Solving Equations with Tables and Graphs
Lesson 1 of 10
Objective: SWBAT use tables and graphs to solve equations
To begin today's lesson I project Launch -- Tables and Graphs on the board as students enter the classroom. I ask the class to read the two questions and answer them in their notebooks. I will use a Think, Pair, Share strategy here, so I am really asking the students to prepare by working in their notebooks on their own. In a few minutes I will ask students to discuss their thinking with an elbow partner, and then write a collective answer in their notebooks. We will go over these answers, so I let the students know that they should be ready to share their responses.
The main idea that I want my students to be thinking about in this activity is that the solutions to an equation can be represented on a graph, as well as in a chart. By this I mean that the line the students are exploring in this launch section is a set of solutions of the form y = 4x + 3.
We will also talk about the difference between an exact and an approximate solution. The content here provides various ideas that can be discussed as a whole group. I have some of my own that I make sure I lead the class into (Questions 2).
Question 1: Tables A and D are both representations of the graph.
- Solutions to a linear equation can be found in both a table and a graph
- Solutions to a linear equation can involve decimals (because lines are continuous)
- A table or graph does not show the complete set of possible solutions
- The scale or window of a graph can be changed, if desired, to see the solution to a particular equation
- The format for a table can be changed, if desired, to see the solution to a particular equation
Here are some reasons for making sure the previous ideas are discussed as a group:
- It is common for my students to not realize that a line is a continuous set of points and that there are always points between points. Many think that the solutions are integers.
- Some of my students do not realize that a line runs infinitely in opposite directions, is a representation of a complete set of points following a pattern like y = 4x + 3. They sometimes see the representation on paper as the whole picture. This occurs with tables as well. Students may think that the only solutions to an equation are those visible on the table. This may not always be the case.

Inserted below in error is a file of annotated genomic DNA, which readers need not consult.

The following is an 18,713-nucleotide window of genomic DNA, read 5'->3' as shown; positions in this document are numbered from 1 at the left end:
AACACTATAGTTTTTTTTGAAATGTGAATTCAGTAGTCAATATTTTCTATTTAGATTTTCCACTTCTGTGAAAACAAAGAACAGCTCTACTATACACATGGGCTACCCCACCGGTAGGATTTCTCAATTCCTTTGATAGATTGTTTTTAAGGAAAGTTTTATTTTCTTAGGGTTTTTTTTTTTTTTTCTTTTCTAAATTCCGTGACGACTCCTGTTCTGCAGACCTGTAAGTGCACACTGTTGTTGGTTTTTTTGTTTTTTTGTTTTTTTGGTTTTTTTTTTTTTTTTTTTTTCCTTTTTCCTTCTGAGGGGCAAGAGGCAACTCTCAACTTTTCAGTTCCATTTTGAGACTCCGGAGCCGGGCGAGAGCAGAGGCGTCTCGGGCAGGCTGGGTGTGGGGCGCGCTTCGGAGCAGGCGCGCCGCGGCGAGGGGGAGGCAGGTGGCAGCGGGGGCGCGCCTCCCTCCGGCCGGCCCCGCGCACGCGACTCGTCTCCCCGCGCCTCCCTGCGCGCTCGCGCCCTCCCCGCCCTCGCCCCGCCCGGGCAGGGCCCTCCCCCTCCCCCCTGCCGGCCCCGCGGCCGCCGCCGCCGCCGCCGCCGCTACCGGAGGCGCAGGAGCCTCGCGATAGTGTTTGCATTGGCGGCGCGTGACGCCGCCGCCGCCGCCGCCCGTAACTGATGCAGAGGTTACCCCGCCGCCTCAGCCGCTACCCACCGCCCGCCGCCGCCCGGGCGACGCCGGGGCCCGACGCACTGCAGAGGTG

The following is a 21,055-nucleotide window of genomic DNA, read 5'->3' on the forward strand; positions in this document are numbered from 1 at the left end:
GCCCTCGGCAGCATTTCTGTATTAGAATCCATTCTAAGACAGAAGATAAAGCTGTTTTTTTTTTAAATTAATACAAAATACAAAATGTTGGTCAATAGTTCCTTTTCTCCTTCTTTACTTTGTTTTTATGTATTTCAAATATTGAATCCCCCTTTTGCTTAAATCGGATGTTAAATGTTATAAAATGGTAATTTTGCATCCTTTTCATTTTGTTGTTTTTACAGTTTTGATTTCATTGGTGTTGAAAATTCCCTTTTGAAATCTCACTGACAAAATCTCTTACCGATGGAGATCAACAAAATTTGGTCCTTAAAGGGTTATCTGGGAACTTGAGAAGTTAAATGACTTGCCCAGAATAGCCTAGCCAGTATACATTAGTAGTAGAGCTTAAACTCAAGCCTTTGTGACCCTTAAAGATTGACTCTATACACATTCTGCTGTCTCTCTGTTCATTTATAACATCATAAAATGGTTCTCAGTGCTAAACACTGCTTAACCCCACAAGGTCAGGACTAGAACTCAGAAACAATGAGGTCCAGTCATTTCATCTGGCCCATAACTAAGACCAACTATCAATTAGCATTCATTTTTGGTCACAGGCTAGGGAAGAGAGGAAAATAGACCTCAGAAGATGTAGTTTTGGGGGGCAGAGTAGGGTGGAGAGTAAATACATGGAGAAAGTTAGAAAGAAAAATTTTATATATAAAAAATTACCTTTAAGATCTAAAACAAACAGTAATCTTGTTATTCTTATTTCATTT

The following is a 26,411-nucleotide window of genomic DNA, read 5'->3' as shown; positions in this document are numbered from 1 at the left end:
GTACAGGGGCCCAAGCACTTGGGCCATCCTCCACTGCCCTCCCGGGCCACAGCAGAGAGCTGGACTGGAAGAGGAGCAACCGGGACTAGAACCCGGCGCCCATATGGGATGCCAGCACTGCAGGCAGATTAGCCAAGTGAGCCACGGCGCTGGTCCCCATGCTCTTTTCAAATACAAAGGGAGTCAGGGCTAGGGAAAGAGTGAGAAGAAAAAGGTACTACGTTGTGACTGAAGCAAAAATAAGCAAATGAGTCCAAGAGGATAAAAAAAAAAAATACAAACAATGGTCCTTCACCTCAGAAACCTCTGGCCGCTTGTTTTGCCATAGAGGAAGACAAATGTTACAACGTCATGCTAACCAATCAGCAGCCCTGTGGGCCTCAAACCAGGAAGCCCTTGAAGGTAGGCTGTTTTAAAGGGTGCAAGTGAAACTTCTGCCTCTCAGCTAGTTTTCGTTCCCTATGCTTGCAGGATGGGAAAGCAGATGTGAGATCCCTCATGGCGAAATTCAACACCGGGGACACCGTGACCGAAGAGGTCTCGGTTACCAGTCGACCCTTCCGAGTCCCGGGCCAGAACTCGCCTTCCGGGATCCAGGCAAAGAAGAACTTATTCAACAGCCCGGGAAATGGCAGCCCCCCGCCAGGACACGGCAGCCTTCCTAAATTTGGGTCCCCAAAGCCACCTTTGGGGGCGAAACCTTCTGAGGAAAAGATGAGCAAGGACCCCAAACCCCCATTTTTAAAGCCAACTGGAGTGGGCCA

- Too many of my students do not realize that the scale on the x or y axis can vary and that the "window" on a graph can change. This is a cause of many mistakes that my students make on exams. For example, it is common for my students to assume that the scale on a graph reflects x- and y- increasing by 1 unit per mark.
To conclude the discussion of today's Launch, I will ask students to provide the missing equation in each table.
As we begin this section of the lesson, I will leave the Launch image on the board. At this point, my students should recognize that both Table A and Table D represent solutions to equations that are represented on the graph.
Next, I will write the following equations on the board and ask everyone to solve each for x:
- 4x + 3 = 19
- 4x + 3 = 9
- 4x + 3 = 10
I am interested in seeing if my students will refer immediately to the graph or the tables on the board. I'll observe for a second, then remind them of this possibility.
Once all students are done solving the three equations, I call on students to not only give me answers, but to indicate how they arrived at their answer. The solution for question 3 is often more difficult for my students. I expect students to give a good approximation and to explain how they got it. We will discuss what makes a good answer.
Next, I hand each student the Application Graphs and Tables handout. I will have students continue to work with their same partner. On this worksheet I expect some students to report that they are able to figure out the answer mentally. I also expect that they will dismiss making tables and graphs as time spent uselessly. When a students raises this issue with me class, I emphasize that I am looking for more than the numerical answer to the equation; I'm also interested in how well he/she can relate solutions to equations, tables and graphs.
I expect that the word problems in the second half of the worksheet will be more challenging to my students than those in the first section. I want them to see the relationship between the given information and the representations (equations in particular) that they use to model the situation. A major goal for this unit is for students to be able to translate problem situations into algebraic equations. This will not be easy for some students at the beginning, but with guidance, such translations should become automatic by the end of the unit. See reflection
Before ending today's lesson I ask each student to complete this Exit Slip. Students should realize that the indicated point, despite being on the line, is NOT the solution. Question 1 is really checking if students are interpreting equations and graphs in a connected way, or are they working superficially (looking for matching numbers)?
Question 2 asks students to validate a solution. They can solve or use substitution. I expect that many will substitute the given value for x in the equation to determine if it is a solution or not. I include Question 2b to make sure that students realize that the value must be substituted for ALL of the variables, x, in the equation. I am commonly asked this question by my students. So, here I am asking the question anticipating their possible confusion. Most will not currently combine like terms before solving. We will address this idea in a later lesson.
Exit Tickets are collected as students leave.